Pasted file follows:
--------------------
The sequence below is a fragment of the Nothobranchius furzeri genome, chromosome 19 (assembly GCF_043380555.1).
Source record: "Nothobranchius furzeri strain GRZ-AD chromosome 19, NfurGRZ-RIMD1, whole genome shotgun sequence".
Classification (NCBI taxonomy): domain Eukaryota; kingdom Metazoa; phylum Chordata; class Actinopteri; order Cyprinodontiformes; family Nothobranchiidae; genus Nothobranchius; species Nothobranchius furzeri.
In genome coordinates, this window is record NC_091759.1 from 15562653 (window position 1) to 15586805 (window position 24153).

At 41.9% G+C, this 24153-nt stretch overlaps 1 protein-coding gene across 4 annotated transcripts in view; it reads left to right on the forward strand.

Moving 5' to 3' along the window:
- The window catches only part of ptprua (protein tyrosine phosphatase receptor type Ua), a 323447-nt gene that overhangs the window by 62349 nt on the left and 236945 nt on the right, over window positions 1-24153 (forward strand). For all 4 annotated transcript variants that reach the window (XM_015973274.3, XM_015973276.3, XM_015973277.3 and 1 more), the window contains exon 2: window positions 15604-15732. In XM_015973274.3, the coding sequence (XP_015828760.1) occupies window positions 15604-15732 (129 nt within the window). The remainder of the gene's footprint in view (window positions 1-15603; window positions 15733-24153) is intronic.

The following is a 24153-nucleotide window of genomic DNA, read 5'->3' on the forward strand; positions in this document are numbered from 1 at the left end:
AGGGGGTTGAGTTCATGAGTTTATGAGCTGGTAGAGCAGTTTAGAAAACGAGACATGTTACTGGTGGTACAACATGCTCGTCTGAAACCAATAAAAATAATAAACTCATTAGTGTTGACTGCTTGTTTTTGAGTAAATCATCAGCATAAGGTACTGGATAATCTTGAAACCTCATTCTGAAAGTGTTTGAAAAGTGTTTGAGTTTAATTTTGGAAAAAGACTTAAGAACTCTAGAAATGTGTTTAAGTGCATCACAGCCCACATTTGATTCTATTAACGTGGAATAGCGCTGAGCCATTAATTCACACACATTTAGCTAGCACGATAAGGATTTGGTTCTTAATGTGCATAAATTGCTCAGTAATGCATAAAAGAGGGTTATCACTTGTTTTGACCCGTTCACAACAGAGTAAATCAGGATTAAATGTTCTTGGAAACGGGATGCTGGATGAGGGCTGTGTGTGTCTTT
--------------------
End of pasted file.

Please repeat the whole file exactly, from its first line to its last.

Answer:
The sequence below is a fragment of the Nothobranchius furzeri genome, chromosome 19 (assembly GCF_043380555.1).
Source record: "Nothobranchius furzeri strain GRZ-AD chromosome 19, NfurGRZ-RIMD1, whole genome shotgun sequence".
Classification (NCBI taxonomy): domain Eukaryota; kingdom Metazoa; phylum Chordata; class Actinopteri; order Cyprinodontiformes; family Nothobranchiidae; genus Nothobranchius; species Nothobranchius furzeri.
In genome coordinates, this window is record NC_091759.1 from 15562653 (window position 1) to 15586805 (window position 24153).

At 41.9% G+C, this 24153-nt stretch overlaps 1 protein-coding gene across 4 annotated transcripts in view; it reads left to right on the forward strand.

Moving 5' to 3' along the window:
- The window catches only part of ptprua (protein tyrosine phosphatase receptor type Ua), a 323447-nt gene that overhangs the window by 62349 nt on the left and 236945 nt on the right, over window positions 1-24153 (forward strand). For all 4 annotated transcript variants that reach the window (XM_015973274.3, XM_015973276.3, XM_015973277.3 and 1 more), the window contains exon 2: window positions 15604-15732. In XM_015973274.3, the coding sequence (XP_015828760.1) occupies window positions 15604-15732 (129 nt within the window). The remainder of the gene's footprint in view (window positions 1-15603; window positions 15733-24153) is intronic.

The following is a 24153-nucleotide window of genomic DNA, read 5'->3' on the forward strand; positions in this document are numbered from 1 at the left end:
AGGGGGTTGAGTTCATGAGTTTATGAGCTGGTAGAGCAGTTTAGAAAACGAGACATGTTACTGGTGGTACAACATGCTCGTCTGAAACCAATAAAAATAATAAACTCATTAGTGTTGACTGCTTGTTTTTGAGTAAATCATCAGCATAAGGTACTGGATAATCTTGAAACCTCATTCTGAAAGTGTTTGAAAAGTGTTTGAGTTTAATTTTGGAAAAAGACTTAAGAACTCTAGAAATGTGTTTAAGTGCATCACAGCCCACATTTGATTCTATTAACGTGGAATAGCGCTGAGCCATTAATTCACACACATTTAGCTAGCACGATAAGGATTTGGTTCTTAATGTGCATAAATTGCTCAGTAATGCATAAAAGAGGGTTATCACTTGTTTTGACCCGTTCACAACAGAGTAAATCAGGATTAAATGTTCTTGGAAACGGGATGCTGGATGAGGGCTGTGTGTGTCTTT